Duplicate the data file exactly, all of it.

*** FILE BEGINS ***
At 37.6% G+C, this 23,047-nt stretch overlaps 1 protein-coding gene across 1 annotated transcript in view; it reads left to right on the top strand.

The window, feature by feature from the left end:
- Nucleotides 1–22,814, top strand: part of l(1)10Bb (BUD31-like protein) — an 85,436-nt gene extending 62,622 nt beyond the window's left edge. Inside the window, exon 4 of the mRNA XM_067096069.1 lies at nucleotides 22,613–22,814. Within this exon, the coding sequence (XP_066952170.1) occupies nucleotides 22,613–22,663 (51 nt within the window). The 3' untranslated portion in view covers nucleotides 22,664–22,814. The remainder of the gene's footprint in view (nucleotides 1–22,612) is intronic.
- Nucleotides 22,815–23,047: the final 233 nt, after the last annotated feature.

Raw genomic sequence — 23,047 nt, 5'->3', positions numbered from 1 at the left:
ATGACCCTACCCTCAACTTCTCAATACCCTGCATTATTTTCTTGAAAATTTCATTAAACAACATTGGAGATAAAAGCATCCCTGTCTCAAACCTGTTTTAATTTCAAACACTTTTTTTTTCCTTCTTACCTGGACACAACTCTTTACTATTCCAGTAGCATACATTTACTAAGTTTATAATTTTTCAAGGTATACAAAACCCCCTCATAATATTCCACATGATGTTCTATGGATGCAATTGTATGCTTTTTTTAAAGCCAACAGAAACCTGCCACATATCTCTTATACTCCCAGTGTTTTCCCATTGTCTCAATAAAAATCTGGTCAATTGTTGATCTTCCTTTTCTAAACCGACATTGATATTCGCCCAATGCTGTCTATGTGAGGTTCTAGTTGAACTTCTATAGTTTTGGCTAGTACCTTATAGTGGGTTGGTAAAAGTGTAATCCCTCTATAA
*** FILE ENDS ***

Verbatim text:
At 37.6% G+C, this 23,047-nt stretch overlaps 1 protein-coding gene across 1 annotated transcript in view; it reads left to right on the top strand.

The window, feature by feature from the left end:
- Nucleotides 1–22,814, top strand: part of l(1)10Bb (BUD31-like protein) — an 85,436-nt gene extending 62,622 nt beyond the window's left edge. Inside the window, exon 4 of the mRNA XM_067096069.1 lies at nucleotides 22,613–22,814. Within this exon, the coding sequence (XP_066952170.1) occupies nucleotides 22,613–22,663 (51 nt within the window). The 3' untranslated portion in view covers nucleotides 22,664–22,814. The remainder of the gene's footprint in view (nucleotides 1–22,612) is intronic.
- Nucleotides 22,815–23,047: the final 233 nt, after the last annotated feature.

Raw genomic sequence — 23,047 nt, 5'->3', positions numbered from 1 at the left:
ATGACCCTACCCTCAACTTCTCAATACCCTGCATTATTTTCTTGAAAATTTCATTAAACAACATTGGAGATAAAAGCATCCCTGTCTCAAACCTGTTTTAATTTCAAACACTTTTTTTTTCCTTCTTACCTGGACACAACTCTTTACTATTCCAGTAGCATACATTTACTAAGTTTATAATTTTTCAAGGTATACAAAACCCCCTCATAATATTCCACATGATGTTCTATGGATGCAATTGTATGCTTTTTTTAAAGCCAACAGAAACCTGCCACATATCTCTTATACTCCCAGTGTTTTCCCATTGTCTCAATAAAAATCTGGTCAATTGTTGATCTTCCTTTTCTAAACCGACATTGATATTCGCCCAATGCTGTCTATGTGAGGTTCTAGTTGAACTTCTATAGTTTTGGCTAGTACCTTATAGTGGGTTGGTAAAAGTGTAATCCCTCTATAA